The name Blitzkrieg is a German word which translated means ‘Lightning War’.
It is used to describe a particularly aggressive form of warfare first used by the Nazis during their evil spread at the start of World War II.
The tactic saw tanks combine with artillery and motorised infantry to hit a specific area to breach the traget’s defences.
In WWII the Luftwaffe would be on hand to give air support and take out anything that could be a threat to the advance.
The Imperial War Museum says: ‘Radio communications were the key to effective Blitzkrieg operations, enabling commanders to coordinate the advance and keep the enemy off balance.
‘These techniques were used to great effect in 1939, when the Polish Army was destroyed in a series of encirclement battles. In May 1940 Hitler attacked France, his panzer divisions smashing through slow-moving French formations and cutting off the British Expeditionary Force at Dunkirk.
‘Spectacular success was also achieved during the invasion of the Soviet Union in 1941 and large numbers of Soviet troops were captured.’
However, modern armies fear having to fight in urban areas more than almost anything else. The damage such a tactic would cause to Ukraine’s cities and towns should not be underestimated, nor should the civilian casualties which are bound to accrue, but urban conurbations suck up attacking forces and deny them many of the advantages that superior numbers and equipment afford them. The Russians will not wish to get involved in another Stalingrad or Berlin, and this factor may favour the defenders. It would not, however, be without great cost.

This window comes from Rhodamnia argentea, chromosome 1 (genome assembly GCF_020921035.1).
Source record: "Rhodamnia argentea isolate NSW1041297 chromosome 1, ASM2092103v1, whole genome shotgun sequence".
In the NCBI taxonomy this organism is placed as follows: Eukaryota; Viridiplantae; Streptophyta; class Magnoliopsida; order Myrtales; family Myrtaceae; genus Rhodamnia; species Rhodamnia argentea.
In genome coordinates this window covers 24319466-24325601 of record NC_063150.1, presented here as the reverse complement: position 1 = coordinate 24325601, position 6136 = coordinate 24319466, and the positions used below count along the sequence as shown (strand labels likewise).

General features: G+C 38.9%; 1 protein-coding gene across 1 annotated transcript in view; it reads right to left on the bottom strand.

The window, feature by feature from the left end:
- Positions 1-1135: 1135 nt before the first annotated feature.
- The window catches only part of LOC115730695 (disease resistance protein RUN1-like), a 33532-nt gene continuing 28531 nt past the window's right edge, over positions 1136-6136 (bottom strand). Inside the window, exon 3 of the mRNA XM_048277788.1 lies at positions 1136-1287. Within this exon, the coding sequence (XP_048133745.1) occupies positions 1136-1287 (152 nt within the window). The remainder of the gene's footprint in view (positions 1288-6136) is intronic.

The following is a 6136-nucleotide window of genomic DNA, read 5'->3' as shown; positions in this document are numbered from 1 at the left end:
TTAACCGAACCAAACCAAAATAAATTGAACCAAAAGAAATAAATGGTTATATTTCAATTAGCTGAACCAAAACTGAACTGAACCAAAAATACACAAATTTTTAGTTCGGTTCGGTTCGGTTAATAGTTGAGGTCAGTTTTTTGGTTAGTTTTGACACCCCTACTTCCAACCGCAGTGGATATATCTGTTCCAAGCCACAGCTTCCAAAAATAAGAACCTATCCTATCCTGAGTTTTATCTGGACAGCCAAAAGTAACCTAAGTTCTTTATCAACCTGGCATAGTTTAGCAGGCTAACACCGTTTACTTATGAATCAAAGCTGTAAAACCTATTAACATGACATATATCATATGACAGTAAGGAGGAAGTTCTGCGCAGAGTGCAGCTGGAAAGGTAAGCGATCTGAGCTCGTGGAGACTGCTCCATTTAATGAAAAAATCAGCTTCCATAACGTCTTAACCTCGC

The only surprise here is that some people, including our own politicians, seem to be surprised by the events of last night. The truth is that the possibility, nay probability, of just such an attack has been flagged up by US and UK intelligence sources for months now, but their advice seems to have fallen on deaf ears. It’s a classic case of collective cognitive dissonance.
In military circles the ‘threat’ is usually understood to comprise the elements of capability and intent. Russia’s capability has never been in doubt, and the transparency offered by modern surveillance systems quickly confirmed the build up of troops in preparation for what we now know to be an invasion. All the elements were there – including the most important and significant logistic stockpiling of ammunition and medical supplies which usually precede military operations.
What was not so clear, however, was Putin’s intent. The Russians have long been expert in the art of maskirovka, a doctrine covering a wide range of measures design to camouflage and deceive. Whilst concealing the hardware may prove difficult, Putin’s courses of action have been deliberately ambiguous until it’s too late for NATO and the West to react effectively.
As for NATO and the West, well, there’s precious little that can be done. Delivery of weaponry and supplies may delay the outcome, and may delay it for long enough for the Russians to weary of conflict and seek peace, but that’s about it. Politicians can wring their hands and express ‘solidarity’, but that really won’t cut it. Nor can we Brits send in troops because we don’t really have an army that’s up to the task.
In the final analysis, the fate of Ukraine lies in the hands of its people, notwithstanding friendly words and encouragement from international allies. And they face a bleak immediate future.
Stuart Crawford was a regular officer in the Royal Tank Regiment for twenty years, retiring in the rank of Lieutenant Colonel. He now works as a defence and security consultant